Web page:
>>> It's fair enough that some or even all biologists might have a usage
>>> of "clustering" that meet all of your explanation, and perhaps even
>>> that this should be agreed to by all of the readership of taxacom. I
>>> wouldn't know. But in statistical pattern recognition and datamining,
>>> not everything called clustering can be done computationally
>>> efficiently. Many techniques those disciplines call clustering are
>>> intractable in the sense that they are NP-hard. Informally, this means
>>> that (with presently understood computational complexity theory),
>>> they fundamentally scale at least exponentially with size of the data
>>> and no algorithm can circumvent that, just as for optimal tree
>>> induction problems. So I can only understand your text as meaning
>>> "...because clustering as meant by all practicing phylogeneticists can
>>> be done (computationally) efficiently...", and that is why you are
>>> prepared to subsequently say that the rest of your explanation "[...]
>>> is so basic I cannot believe I am explaining it".
>>>
>>> I do wonder a little whether in fact all practicing phylogeneticist
>>> readers of taxacom understand by "clustering" only tractable
>>> algorithms.
>>>
>>> Bob Morris
>>>
>>> Robert A. Morris
>>> Emeritus Professor  of Computer Science
>>> UMASS-Boston
>>> 100 Morrissey Blvd
>>> Boston, MA 02125-3390
>>> IT Staff
>>> Filtered Push Project
>>> Harvard University Herbaria
>>>
>>>
>>>
>>> email: morris.bob at gmail.com
>>> web: http://efg.cs.umb.edu/
>>> web: http://etaxonomy.org/mw/FilteredPush
>>> http://www.cs.umb.edu/~ram
>>>
>>>
>>>
>>> On Fri, Aug 19, 2011 at 2:32 PM, Sergio Vargas
>> <sevragorgia at gmail.com>  wrote:
>>>> Hi,
>>>>
>>>>> Clustering is clustering is clustering. Group some things
>> together and
>>>> you are clustering - however it is done.
>>>>
>>>> no you are not. Grouping is not clustering, there are many ways to
>> group
>>>> things together not involving clustering. Maximum parsimony, maximum
>>>> likelihood and bayesian analysis are not clustering. It is simply
>>>> incorrect to call to these methods clustering. When you run either of
>>>> the above analyses you are not clustering, despite the result being
>>>> something similar to a cluster. If you could reduce phylogenetic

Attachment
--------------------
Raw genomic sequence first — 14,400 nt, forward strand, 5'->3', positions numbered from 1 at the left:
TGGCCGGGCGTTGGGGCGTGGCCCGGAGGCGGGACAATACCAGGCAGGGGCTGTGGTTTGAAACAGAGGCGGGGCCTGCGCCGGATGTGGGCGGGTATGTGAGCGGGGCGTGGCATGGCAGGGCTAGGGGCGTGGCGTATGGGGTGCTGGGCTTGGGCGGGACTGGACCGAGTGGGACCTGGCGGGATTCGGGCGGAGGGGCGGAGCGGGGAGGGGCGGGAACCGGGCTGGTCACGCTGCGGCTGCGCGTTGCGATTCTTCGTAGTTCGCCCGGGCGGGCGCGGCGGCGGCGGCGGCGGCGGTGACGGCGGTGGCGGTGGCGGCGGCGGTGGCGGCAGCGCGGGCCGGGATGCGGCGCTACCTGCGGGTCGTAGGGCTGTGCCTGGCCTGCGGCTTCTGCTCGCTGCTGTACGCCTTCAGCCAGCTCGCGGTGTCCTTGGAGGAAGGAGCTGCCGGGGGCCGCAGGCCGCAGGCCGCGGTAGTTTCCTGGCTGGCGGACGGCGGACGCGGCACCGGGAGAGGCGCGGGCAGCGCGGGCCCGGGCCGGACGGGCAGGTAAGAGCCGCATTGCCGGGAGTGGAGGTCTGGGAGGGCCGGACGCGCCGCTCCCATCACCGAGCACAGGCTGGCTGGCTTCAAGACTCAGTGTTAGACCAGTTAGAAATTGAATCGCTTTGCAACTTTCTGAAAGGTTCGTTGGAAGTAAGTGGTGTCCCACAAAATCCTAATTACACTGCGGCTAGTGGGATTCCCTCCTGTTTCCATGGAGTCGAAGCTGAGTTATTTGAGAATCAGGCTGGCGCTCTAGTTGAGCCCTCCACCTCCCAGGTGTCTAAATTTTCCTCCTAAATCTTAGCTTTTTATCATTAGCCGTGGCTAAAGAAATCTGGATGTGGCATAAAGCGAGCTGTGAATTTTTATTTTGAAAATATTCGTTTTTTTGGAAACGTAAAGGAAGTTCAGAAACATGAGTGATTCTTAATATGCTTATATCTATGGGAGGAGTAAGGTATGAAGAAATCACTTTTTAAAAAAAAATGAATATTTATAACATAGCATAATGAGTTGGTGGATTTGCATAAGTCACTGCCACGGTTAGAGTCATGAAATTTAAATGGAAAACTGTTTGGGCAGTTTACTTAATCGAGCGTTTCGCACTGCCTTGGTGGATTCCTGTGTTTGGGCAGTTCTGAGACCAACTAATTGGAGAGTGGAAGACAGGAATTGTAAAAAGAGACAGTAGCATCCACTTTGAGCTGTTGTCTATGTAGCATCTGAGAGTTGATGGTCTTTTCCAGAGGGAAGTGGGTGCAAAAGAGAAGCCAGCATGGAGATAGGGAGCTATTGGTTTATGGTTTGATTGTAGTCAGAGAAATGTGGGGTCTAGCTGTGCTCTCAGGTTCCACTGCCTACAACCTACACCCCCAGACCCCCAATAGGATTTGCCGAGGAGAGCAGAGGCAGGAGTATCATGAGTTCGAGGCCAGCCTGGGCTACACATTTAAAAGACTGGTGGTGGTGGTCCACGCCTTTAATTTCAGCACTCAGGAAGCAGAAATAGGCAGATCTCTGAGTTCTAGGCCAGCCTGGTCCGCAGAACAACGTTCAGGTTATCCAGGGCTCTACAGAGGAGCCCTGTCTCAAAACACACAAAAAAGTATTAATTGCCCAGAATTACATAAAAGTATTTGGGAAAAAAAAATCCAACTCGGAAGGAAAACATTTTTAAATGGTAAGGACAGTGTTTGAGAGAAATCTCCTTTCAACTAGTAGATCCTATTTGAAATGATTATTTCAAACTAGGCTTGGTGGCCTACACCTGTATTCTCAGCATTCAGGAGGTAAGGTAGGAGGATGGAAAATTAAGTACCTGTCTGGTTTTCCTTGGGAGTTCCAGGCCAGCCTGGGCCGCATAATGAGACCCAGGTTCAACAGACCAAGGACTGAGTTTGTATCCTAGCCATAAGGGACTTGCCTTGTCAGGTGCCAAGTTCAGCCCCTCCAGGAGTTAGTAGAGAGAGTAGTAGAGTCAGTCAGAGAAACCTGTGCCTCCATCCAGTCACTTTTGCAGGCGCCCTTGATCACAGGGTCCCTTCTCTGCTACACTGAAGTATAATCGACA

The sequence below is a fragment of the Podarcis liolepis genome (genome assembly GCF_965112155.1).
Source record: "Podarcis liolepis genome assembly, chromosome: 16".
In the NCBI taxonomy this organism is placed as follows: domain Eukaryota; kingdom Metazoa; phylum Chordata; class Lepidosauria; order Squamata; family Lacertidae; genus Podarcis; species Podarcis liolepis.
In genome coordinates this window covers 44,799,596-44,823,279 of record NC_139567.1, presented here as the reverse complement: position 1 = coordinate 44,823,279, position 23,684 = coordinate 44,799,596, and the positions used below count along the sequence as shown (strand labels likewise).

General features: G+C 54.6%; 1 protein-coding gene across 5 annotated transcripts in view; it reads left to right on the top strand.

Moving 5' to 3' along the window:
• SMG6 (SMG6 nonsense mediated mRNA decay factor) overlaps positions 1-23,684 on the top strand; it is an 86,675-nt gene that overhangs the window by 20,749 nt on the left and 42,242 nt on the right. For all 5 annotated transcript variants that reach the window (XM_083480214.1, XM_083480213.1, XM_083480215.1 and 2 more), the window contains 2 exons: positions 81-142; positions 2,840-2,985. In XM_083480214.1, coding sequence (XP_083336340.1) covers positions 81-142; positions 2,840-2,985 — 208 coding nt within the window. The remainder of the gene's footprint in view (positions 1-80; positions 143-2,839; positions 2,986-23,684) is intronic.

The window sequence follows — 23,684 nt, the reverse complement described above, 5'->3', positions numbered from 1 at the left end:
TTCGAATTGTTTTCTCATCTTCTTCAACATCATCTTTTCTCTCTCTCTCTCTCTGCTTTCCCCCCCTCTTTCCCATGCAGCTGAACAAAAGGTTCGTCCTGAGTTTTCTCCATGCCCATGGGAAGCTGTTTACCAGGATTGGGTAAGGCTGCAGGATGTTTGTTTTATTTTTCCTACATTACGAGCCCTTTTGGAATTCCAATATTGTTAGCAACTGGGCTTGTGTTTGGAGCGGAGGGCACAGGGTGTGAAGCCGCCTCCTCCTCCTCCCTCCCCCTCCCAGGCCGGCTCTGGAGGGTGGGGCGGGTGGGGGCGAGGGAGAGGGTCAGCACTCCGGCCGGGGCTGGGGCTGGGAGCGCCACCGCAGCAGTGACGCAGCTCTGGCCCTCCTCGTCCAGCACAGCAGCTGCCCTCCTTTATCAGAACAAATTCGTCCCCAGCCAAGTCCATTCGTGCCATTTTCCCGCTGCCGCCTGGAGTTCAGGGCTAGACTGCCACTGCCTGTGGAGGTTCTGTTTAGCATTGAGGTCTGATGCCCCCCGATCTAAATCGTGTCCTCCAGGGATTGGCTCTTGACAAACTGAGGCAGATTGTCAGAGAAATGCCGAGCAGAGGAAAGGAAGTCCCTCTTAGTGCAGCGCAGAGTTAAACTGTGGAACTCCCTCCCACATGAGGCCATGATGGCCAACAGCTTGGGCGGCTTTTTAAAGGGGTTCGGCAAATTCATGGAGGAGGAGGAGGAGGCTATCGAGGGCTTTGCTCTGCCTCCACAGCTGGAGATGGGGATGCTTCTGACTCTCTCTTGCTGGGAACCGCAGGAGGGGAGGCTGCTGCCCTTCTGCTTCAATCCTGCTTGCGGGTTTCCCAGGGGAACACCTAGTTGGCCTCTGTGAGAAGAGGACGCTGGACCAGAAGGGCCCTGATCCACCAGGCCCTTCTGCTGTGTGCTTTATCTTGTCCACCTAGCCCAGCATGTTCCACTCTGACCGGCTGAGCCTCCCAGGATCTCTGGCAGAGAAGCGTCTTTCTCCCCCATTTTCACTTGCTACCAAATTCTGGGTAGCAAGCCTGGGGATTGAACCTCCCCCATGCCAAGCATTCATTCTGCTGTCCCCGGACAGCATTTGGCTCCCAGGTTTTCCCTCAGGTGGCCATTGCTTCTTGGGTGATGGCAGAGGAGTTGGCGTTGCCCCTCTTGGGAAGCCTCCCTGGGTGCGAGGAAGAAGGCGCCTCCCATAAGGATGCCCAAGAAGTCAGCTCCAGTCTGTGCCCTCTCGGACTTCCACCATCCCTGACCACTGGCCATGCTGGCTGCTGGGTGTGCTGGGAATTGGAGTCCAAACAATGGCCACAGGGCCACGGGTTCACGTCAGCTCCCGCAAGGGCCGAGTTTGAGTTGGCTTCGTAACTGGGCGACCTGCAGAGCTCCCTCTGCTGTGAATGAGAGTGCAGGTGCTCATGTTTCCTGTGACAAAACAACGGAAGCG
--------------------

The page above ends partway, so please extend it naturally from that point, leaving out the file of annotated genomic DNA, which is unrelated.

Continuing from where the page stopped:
>>>> inference to clustering everything would be so easy (computationally
>>>> speaking) because clustering can be done (computationally) efficiently
>>>> whereas searching for an optimal tree using phylogenetic methods
>> cannot.
>>>> Taxa are only "clustered" (randomly or sequentially) together to build
>>>> the first tree, afterwards entire topologies are evaluated, taxa
>> are not
>>>> clustered. This is so basic I cannot believe I am explaining it.
>>>>
>>>> sergio
>>>>
>>>> --
>>>> Sergio Vargas R., M.Sc.
>>>> Dept. of Earth&   Environmental Sciences
>>>> Palaeontology&   Geobiology
>>>> Ludwig-Maximilians-Universität München
>>>> Richard-Wagner-Str. 10
>>>> 80333 München
>>>> Germany
>>>> tel. +49 89 2180 17929
>>>> s.vargas at lrz.uni-muenchen.de
>>>> sevra at marinemolecularevolution.org
>>>>
>>>> check my webpage:
>>>> http://www.marinemolecularevolution.org
>>>>
>>>> check my research ID:
>>>> http://www.researcherid.com/rid/A-5678-2011
>>>>
>>>>
>>>> _______________________________________________
>>>>
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>>>>
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>>>
>>>
>>> --
>>> Robert A. Morris
>>>
>>> Emeritus Professor  of Computer Science
>>> UMASS-Boston
>>> 100 Morrissey Blvd
>>> Boston, MA 02125-3390
>>> IT Staff
>>> Filtered Push Project
>>> Department of Organismal and Evolutionary Biology
>>> Harvard University
>>>
>>>
>>> email: morris.bob at gmail.com
>>> web: http://efg.cs.umb.edu/
>>> web: http://etaxonomy.org/mw/FilteredPush
>>> http://www.cs.umb.edu/~ram
>>> phone (+1) 857 222 7992 (mobile)
>>>
>>> _______________________________________________
>>>
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>>>
>>> The Taxacom archive going back to 1992 may be searched with either
>> of these methods:
>>> (1) by visiting http://taxacom.markmail.org
>>>
>>> (2) a Google search specified as:
>> site:mailman.nhm.ku.edu/pipermail/taxacom your search terms here
>>> _______________________________________________
>>>
>>> Taxacom Mailing List
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>>> The Taxacom archive going back to 1992 may be searched with either
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>>> (1) by visiting http://taxacom.markmail.org
>>>
>>> (2) a Google search specified as:
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--
Richard J. Jensen, Professor
Department of Biology
Saint Mary's College
Notre Dame, IN 46556
Tel: 574-284-4674